Radiation therapy is used to kill cancer cells, but it can also kill some healthy cells near to the cancer site too. Although radiation therapy itself does not hurt, you may experience some symptoms afterwards due to the affect the radiation has on the healthy cells. These symptoms may include:

  • fatigue | ruha

  • diarrhoea and constipation | kotere & kōreke

  • swelling & bleeding | te Pupuhi & totorere – due to damage to the blood cells lining the inside of the anus causing swelling and bleeding, or scarring on the inside wall of the anus, which can affect bowel movements.

  • hair loss | rutu makawe

  • similar to a sunburn at the radiation site | mamae Tīkākā

  • sexual and/or fertility complications | turingonge taihema – For women, radiation may also cause the vagina to become narrower and shorter and in men can cause erectile disfunction or impotence.

Often the side effects of radiation therapy are not long lasting and fade once radiation therapy stops.

Additionally, radiation therapy can cause fertility problems in both men and women and so sperm banking or egg freezing may be a consideration.

For women, radiation may also cause the vagina to become narrower and shorter and in men can cause erectile disfunction or impotence.

Managing symptoms and side effects | Whakahaere tohumate me ngā mate āpiti

Click on the symptoms below to find information on how to manage symptoms and side effects | Pāwhirihia i ia momo tohumate mō ngā mōhiohio kia whakahaere ai ngā tohumate me ngā mate āpiti

Fatigue | Ruha

A common side effect of treatment is feeling constant tiredness (fatigue). Treatment or the cancer itself can reduce the number of red blood cells in your body, resulting in anaemia, which can make you feel very tired. 

Tips to manage fatigue | Ngā kupu āwhina mō te whakahaere i te ruha:

Use your energy wisely

  • plan ahead for when you feel too tired to cook

  • shop online for groceries

  • bulk cook meals you can store in the freezer

  • cook when you have more energy

  • ask and accept offers of help with shopping and cooking from whānau and friends

  • use home delivery services such as Meals on Wheels or other companies that bring pre-prepared food to you. You can ask for help to access these via your social worker

  • keep snacks handy in your bag or car.

Activity can help with fatigue

  • regular, gentle exercise can help improve fatigue and your appetite

  • activity can mean many things – walking, stretching, even vacuuming!

  • set small goals. Set a timer for five minutes and see what you can manage in this time 

  • eat with others.

Loss of appetite | Kore hiakai

It can be discouraging to lose your appetite. You may lose your appetite because of the effects of cancer itself, the treatment, or other side effects, such as feeling sick, not enjoying the smell of food, or feeling upset. To help you can:

  • eat small amounts often, e.g., every 2–3 hours. Keeping to a regular eating pattern rather than waiting until you are hungry will mean your body gets the nourishment it needs to

  • use a smaller plate – a big plate of food may put you off

  • eat what you feel like when you feel like it. Have cereal for dinner or a main meal at lunch

  • include a variety of foods in your diet

  • sip fluids throughout the day

  • replace water, tea and coffee with drinks or soups that add energy (kilojoules/calories), such as milk, milkshake, smoothies, replacement drinks or soup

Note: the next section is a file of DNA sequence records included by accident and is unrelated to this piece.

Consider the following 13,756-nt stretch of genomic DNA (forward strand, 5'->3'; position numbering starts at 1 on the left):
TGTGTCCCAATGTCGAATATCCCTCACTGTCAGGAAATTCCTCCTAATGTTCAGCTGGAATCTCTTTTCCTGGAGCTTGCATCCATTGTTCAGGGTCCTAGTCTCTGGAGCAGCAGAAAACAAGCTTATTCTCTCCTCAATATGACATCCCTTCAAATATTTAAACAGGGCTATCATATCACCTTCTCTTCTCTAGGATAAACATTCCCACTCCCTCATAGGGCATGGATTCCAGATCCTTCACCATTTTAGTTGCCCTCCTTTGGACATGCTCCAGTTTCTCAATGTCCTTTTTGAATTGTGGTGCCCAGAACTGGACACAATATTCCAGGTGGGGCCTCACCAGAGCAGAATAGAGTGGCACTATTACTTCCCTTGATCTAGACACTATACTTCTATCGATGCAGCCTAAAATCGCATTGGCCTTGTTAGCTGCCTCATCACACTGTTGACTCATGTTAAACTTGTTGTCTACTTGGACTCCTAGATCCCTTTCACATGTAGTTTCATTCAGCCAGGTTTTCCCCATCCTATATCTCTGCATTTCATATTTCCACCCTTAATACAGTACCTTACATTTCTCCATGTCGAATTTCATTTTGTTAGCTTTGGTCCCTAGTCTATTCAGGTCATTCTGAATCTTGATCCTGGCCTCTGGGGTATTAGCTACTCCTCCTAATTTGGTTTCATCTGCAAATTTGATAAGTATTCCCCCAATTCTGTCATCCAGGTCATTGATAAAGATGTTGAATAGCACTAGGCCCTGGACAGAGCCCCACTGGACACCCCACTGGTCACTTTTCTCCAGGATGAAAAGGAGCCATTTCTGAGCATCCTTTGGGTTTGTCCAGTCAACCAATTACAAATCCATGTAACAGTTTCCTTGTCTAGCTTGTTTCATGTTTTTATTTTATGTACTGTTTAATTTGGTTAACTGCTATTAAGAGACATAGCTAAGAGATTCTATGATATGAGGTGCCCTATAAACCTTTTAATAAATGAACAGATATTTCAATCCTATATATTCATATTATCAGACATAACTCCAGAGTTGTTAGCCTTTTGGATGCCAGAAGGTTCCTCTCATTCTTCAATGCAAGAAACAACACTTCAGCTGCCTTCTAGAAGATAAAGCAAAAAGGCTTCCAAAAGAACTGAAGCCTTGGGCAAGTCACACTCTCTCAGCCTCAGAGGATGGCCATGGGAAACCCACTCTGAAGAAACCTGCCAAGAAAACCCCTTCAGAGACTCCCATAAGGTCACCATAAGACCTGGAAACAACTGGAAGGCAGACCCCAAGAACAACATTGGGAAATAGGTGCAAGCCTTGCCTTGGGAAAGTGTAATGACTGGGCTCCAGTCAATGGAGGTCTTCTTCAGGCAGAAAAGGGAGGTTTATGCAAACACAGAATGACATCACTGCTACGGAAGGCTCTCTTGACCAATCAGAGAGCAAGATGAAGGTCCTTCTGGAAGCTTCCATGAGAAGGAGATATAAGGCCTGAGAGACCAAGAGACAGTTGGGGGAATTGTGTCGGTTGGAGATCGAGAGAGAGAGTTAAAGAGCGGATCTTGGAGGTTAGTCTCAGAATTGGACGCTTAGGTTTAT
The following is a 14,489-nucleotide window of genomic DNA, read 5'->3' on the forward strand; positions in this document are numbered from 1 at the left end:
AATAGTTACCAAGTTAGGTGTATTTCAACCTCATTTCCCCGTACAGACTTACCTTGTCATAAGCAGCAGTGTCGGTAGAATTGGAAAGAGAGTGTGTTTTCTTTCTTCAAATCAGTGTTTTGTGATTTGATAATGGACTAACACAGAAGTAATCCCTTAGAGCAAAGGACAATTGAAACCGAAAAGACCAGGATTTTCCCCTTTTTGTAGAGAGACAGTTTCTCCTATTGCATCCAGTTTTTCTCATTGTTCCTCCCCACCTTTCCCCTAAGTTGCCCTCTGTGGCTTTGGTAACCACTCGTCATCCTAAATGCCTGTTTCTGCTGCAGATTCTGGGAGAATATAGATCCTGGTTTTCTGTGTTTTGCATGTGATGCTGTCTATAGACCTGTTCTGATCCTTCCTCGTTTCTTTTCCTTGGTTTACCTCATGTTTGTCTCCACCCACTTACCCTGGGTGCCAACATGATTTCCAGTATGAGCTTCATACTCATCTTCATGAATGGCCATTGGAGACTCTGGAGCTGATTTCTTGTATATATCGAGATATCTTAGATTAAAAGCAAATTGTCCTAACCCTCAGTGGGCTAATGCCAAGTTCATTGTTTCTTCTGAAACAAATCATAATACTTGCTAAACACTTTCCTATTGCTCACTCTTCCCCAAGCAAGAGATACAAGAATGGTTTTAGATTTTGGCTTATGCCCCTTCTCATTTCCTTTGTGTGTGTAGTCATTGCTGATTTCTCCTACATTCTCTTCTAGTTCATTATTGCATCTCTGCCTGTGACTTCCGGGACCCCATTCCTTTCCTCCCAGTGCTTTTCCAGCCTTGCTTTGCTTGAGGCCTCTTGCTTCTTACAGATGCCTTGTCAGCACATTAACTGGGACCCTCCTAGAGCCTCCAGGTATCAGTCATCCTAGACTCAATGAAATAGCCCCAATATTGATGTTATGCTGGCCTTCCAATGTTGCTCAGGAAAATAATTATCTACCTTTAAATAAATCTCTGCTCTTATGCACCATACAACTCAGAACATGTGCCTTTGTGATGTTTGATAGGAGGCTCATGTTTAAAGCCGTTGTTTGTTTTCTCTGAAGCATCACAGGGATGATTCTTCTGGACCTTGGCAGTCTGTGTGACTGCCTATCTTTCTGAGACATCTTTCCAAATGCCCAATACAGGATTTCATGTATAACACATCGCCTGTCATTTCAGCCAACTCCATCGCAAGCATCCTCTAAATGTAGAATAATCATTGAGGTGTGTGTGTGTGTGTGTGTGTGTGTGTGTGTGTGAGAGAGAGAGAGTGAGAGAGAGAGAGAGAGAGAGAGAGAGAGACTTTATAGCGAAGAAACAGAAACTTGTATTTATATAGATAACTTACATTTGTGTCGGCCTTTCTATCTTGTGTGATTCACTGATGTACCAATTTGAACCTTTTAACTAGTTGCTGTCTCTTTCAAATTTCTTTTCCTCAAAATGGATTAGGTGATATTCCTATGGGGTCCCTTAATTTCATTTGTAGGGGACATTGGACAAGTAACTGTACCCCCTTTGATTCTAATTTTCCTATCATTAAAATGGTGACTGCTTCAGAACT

• relax dietary restrictions – maintaining your weight or regaining weight you have lost is more important than avoiding full-fat and other high-energy foods

  • gentle physical activity can stimulate appetite – take a short walk around the block

  • eat with others

  • keep snacks handy e.g., in your bag or car so you can eat on the go

  • talk to your dietitian about liquid meal replacements that might be easier to digest.

Taste or smell changes | Rongo kakara me te hā

Some treatments such as chemotherapy can change the way food and/or drink taste or smell. It may taste bland or metallic. 

Tips on managing changes in taste include:

  • add extra flavour to food if it tastes bland – like fresh herbs, lemon, lime, ginger, garlic, soy sauce, honey, chilli, or pepper

  • experiment with different food, as your tastes may change

  • if meat tastes bad during treatment, replace it with other protein sources like cheese, eggs, nuts, dairy foods, baked beans, lentils, or chickpeas

  • add small amounts of sugar to food if it tastes bitter or salty

  • use a straw when drinking

  • change from using metal cutlery to plastic or bamboo cutlery. 

Tips on managing changes in smell include | Ngā kupu āwhina mō te whakahaere i ngā panoni rongo kakara:

  • eat cold food or food at room temperature (hot food smells more)

  • reheat pre-prepared meals in the microwave so the cooking smell doesn’t put you off

  • stay out of the kitchen, if possible, when food is being prepared

  • ask family or friends to cook

  • use the exhaust fan, open the kitchen window, or cook outside to help reduce cooking smells.

Nausea and vomiting | Whakapairuaki me te ruaki

Feeling sick and vomiting are often side effects of cancer, its treatment, or some medicines. They often occur together, but not always. 

Nausea | Whakapairuaki

Nausea is stomach discomfort and the sensation of wanting to vomit. Nausea can be a precursor to vomiting the contents of the stomach and may be caused by treatment, stress, food odours, gas in the gastrointestinal tract, motion sickness or even the thought of having treatment. 

Tips on how to cope with nausea | Ngā kupu āwhina ki te morimori i te whakapairuaki:

  • have a light snack before treatment and wait a few hours before eating again

  • eat small meals 5–6 times during the day. Going without food for long periods can make nausea worse

  • snack on dry or bland foods, e.g., crackers, toast, dry cereals, bread sticks or pretzels